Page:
Trigger Point Pain and What To Do About It

We are all different, and yet we are all the same. Some of you view fitness as a hobby, some as a chore, and some as life itself! What links us all at certain times though is muscle pain. Textbooks will define muscle pain as myofascial pain syndrome, “myo” meaning muscle and “fascia” meaning band. You can call it whatever you want, but I am here to try and help you get rid of it.

Discomfort somewhere along your muscle can develop for a handful of reasons; physical injury, poor posture, poor lifting form, inflammation, trauma and illnesses. Whatever the reason may be, the tissue has been damaged and surrounding fascia (strong connective tissue surrounding the muscle) becomes tight and inflexible, compromising mobility and performance. Even worse! This tightness can create somewhat of a domino effect,restricting joint range of motion, forcing you to move differently and possibly resulting in joint pain!

Now that we understand the process, lets dig a little deeper. To the touch, these sensitive areas almost feel like knots! Don’t worry your muscle hasn’t detached itself, made a few wrong turns and then reattached. What has happened though is that a small section of muscle(s) have created an isolated contraction. This small area of angry muscle tissue can begin to restrict its own blood flow, irritating the area even more and the surrounding fascia. These little stiff areas of muscle have been dubbed TRIGGER POINTS…dun dun dun!

The best way to think of a muscle trigger point is in relation to a gun firing. When you pull the trigger of a gun, it creates a loud BANG! That bang can be thought of as when we push or touch the sensitive area and it hurts right where we pressed. However, the gun also shoots a bullet, effecting whatever it was shot at. The bullet connecting with its target is the secondary pain a trigger point causes or formally known as “referred pain”. Basically, pressing on a trigger point causes pain within the area you pressed on and also discomfort to another site within the body, usually far away.

So now how do we fix this massive mess of inflamed, angry, tight tissue!!? It is actually not as hard as you might think. Many gyms and athletic stores carry the tools you need to free yourself from these nagging pains. The most common and easy to use equipment is; a foam roller and/or a lacrosse ball. The roller and lacrosse ball help alleviate pain in a few ways:

– Massages the area to help break down and relax the contracted muscle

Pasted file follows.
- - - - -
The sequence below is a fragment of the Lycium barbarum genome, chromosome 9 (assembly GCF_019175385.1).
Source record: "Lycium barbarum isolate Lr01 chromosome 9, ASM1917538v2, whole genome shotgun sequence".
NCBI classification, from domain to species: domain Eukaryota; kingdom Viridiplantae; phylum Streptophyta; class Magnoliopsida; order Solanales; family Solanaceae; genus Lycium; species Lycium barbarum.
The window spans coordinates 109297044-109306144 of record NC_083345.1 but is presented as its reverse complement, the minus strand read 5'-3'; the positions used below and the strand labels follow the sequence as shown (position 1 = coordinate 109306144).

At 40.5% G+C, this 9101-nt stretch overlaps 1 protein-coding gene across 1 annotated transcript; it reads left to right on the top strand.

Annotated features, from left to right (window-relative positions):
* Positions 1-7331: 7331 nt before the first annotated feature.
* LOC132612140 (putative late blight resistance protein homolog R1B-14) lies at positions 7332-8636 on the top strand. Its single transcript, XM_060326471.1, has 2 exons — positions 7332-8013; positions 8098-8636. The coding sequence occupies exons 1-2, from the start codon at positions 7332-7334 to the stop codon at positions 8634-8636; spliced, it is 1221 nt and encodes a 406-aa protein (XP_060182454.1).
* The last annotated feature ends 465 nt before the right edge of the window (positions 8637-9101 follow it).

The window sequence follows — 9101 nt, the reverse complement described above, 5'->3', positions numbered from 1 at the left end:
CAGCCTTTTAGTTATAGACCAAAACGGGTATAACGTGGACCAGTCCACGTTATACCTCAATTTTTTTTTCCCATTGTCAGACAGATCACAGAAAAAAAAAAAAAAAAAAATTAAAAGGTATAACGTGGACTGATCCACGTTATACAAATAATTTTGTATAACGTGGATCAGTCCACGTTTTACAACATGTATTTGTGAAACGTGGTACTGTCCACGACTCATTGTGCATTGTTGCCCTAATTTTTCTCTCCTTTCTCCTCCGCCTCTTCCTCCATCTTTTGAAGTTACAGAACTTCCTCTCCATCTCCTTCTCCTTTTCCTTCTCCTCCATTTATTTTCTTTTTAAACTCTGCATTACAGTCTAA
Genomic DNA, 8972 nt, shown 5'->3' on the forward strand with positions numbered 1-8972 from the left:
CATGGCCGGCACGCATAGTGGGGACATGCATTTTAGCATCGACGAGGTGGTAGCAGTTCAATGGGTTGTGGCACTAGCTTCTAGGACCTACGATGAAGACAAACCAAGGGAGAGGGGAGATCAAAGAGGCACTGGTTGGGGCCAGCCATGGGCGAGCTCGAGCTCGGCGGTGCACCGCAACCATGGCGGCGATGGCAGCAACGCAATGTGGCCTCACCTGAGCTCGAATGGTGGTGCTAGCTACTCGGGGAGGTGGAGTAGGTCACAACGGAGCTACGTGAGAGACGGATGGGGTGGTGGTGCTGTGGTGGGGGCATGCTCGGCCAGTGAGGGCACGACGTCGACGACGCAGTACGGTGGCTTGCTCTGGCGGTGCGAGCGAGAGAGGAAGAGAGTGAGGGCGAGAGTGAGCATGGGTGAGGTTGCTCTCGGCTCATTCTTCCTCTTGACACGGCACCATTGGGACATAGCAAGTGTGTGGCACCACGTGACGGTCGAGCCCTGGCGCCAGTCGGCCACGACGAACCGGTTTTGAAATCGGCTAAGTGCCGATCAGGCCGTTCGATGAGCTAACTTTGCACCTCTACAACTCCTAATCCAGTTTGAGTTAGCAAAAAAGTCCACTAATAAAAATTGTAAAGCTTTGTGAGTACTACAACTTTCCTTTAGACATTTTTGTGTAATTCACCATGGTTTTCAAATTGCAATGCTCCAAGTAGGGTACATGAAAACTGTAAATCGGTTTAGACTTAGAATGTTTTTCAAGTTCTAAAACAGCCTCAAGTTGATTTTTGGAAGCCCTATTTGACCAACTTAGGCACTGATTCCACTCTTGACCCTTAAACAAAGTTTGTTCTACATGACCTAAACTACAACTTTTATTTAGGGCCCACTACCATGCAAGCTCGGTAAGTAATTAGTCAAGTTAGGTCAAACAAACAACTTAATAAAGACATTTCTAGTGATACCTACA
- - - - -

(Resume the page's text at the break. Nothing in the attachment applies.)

– Increases circulation to the area, bringing more oxygen and nutrients (major healing properties)
– Directly stretches the knotted up muscle fibers

Before embarking on a solo journey to try and cure yourself, I would get together with a trainer who understands trigger point therapy or seek out a licensed trigger point therapist to guide and get you started! If you’re one of those figure it out on my own types then its pretty easy to feel your way through this process.

The foam roller is simple to use. Let’s say that a trigger point has developed on your thigh. Lie on the floor, stomach down and place the foam roller underneath your thigh right on the tender spot. Lift yourself up on your elbows and slowly begin to pull forward and push backwards, gently massaging the area. You can rotate by flexing and extending your leg but remember to breathe from your stomach throughout the process and stay relaxed. Perform around 15 – 25 reps.

The lacrosse ball is not much different, personally I believe that it is a little more intense and tends to stretch the muscle more. This time the trigger point is on your left glute (butt,bottom,booty). We’re going to sit down on the floor and shift most of our weight to the right side and carefully line the ball up with the aggravated area. Once you’re all set, slowly begin to shift your weight back to the left side, pressing into the ball, exhale and relax the entire time (trust me!). Now that the ball is really digging into the tight area, you can rock back and forth a little, massaging the area. Stay in this spot for about 30 seconds then relax, repeat for 3 – 5 reps of 30 seconds each.

Next time you find yourself struggling through tight muscle pain give these methods a try. I’d love to hear what you think!

– Brig Van Etten CSC-